Aolib.comFragment of Photochrom print of the front of Neuschwanstein Castle, Bavaria, Germany (ca. 1897)

The Selections from the Principles of Philosophy »


By Ren*escartes

XXVI. That it is not needful to enter into disputes [Footnote: “to essay to comprehend the infinite.”–FRENCH.] regarding the infinite, but merely to hold all that in which we can find no limits as indefinite, such as the extension of the world, the divisibility of the parts of matter, the number of the stars, etc.

We will thus never embarrass ourselves by disputes about the infinite, seeing it would be absurd for us who are finite to undertake to determine anything regarding it, and thus as it were to limit it by endeavouring to comprehend it. We will accordingly give ourselves no concern to reply to those who demand whether the half of an infinite line is also infinite, and whether an infinite number is even or odd, and the like, because it is only such as imagine their minds to be infinite who seem bound to entertain questions of this sort. And, for our part, looking to all those things in which in certain senses, we discover no limits, we will not, therefore, affirm that they are infinite, but will regard them simply as indefinite. Thus, because we cannot imagine extension so great that we cannot still conceive greater, we will say that the magnitude of possible things is indefinite, and because a body cannot be divided into parts so small that each of these may not be conceived as again divided into others still smaller, let us regard quantity as divisible into parts whose number is indefinite; and as we cannot imagine so many stars that it would seem impossible for God to create more, let us suppose that their number is indefinite, and so in other instances.

XXVII. What difference there is between the indefinite and the infinite.

And we will call those things indefinite rather than infinite, with the view of reserving to God alone the appellation of infinite; in the first place, because not only do we discover in him alone no limits on any side, but also because we positively conceive that he admits of none; and in the second place, because we do not in the same way positively conceive that other things are in every part unlimited, but merely negatively admit that their limits, if they have any, cannot be discovered by us.

XXVIII. That we must examine, not the final, but the efficient, causes of created things.

Likewise, finally, we will not seek reasons of natural things from the end which God or nature proposed to himself in their creation (i. e., final causes), [Footnote: “We will not stop to consider the ends which God proposed to himself in the creation of the world, and we will entirely reject from our philosophy the search of final causes!”–French.] for we ought not to presume so far as to think that we are sharers in the counsels of Deity, but, considering him as the efficient cause of all things, let us endeavour to discover by the natural light [Footnote: “Faculty of reasoning.”–FRENCH.] which he has planted in us, applied to those of his attributes of which he has been willing we should have some knowledge, what must be concluded regarding those effects we perceive by our senses; bearing in mind, however, what has been already said, that we must only confide in this natural light so long as nothing contrary to its dictates is revealed by God himself. [Footnote: The last clause, beginning “bearing in mind.” is omitted in the French.]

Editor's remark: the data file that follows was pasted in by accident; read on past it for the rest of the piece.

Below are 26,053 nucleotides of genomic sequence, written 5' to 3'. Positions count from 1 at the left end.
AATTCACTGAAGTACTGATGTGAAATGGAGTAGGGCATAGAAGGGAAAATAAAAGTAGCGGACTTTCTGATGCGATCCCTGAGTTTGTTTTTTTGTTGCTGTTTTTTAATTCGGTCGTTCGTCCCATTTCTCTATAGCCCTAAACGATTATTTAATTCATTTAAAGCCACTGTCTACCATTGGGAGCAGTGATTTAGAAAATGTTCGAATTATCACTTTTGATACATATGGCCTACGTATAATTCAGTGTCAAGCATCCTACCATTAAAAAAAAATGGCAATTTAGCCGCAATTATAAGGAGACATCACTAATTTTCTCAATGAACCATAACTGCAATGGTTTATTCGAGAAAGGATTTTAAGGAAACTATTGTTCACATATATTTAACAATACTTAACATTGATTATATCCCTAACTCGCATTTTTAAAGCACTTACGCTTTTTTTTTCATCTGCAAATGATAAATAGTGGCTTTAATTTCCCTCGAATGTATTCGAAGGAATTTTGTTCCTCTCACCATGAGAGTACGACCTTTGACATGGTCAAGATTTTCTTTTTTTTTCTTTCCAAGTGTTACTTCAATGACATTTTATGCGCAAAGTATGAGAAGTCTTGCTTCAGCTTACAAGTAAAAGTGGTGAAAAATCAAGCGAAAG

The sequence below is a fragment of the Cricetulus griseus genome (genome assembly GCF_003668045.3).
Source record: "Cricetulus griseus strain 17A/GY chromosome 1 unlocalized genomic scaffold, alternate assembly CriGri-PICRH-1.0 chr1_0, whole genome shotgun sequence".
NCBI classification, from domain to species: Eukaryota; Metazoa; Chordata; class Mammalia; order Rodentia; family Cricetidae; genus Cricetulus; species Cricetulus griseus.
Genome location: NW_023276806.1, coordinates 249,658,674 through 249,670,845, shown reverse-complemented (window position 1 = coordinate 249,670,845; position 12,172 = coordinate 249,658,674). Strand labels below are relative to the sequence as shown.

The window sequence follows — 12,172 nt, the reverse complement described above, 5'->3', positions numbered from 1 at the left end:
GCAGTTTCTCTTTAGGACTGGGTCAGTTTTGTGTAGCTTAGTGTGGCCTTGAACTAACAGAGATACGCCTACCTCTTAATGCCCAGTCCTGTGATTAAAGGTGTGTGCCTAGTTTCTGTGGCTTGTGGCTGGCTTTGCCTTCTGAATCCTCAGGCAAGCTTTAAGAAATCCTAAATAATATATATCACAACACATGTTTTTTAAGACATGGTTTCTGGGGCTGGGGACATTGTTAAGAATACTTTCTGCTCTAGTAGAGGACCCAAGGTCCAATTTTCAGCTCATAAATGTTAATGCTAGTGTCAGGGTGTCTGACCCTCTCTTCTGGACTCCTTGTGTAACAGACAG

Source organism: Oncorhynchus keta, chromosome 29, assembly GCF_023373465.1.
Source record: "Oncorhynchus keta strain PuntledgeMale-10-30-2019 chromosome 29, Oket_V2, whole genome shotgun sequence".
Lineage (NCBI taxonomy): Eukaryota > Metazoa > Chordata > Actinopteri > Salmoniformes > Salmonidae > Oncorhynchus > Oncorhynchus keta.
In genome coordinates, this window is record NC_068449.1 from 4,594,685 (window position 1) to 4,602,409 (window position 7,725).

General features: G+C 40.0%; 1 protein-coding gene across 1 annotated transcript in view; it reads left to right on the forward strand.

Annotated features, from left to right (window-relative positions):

XXIX. That God is not the cause of our errors.

The first attribute of God which here falls to be considered, is that he is absolutely veracious and the source of all light, so that it is plainly repugnant for him to deceive us, or to be properly and positively the cause of the errors to which we are consciously subject; for although the address to deceive seems to be some mark of subtlety of mind among men, yet without doubt the will to deceive only proceeds from malice or from fear and weakness, and consequently cannot be attributed to God.

XXX. That consequently all which we clearly perceive is true, and that we are thus delivered from the doubts above proposed.

Whence it follows, that the light of nature, or faculty of knowledge given us by God, can never compass any object which is not true, in as far as it attains to a knowledge of it, that is, in as far as the object is clearly and distinctly apprehended. For God would have merited the appellation of a deceiver if he had given us this faculty perverted, and such as might lead us to take falsity for truth [when we used it aright]. Thus the highest doubt is removed, which arose from our ignorance on the point as to whether perhaps our nature was such that we might be deceived even in those things that appear to us the most evident. The same principle ought also to be of avail against all the other grounds of doubting that have been already enumerated. For mathematical truths ought now to be above suspicion, since these are of the clearest. And if we perceive anything by our senses, whether while awake or asleep, we will easily discover the truth provided we separate what there is of clear and distinct in the knowledge from what is obscure and confused. There is no need that I should here say more on this subject, since it has already received ample treatment in the metaphysical Meditations; and what follows will serve to explain it still more accurately.

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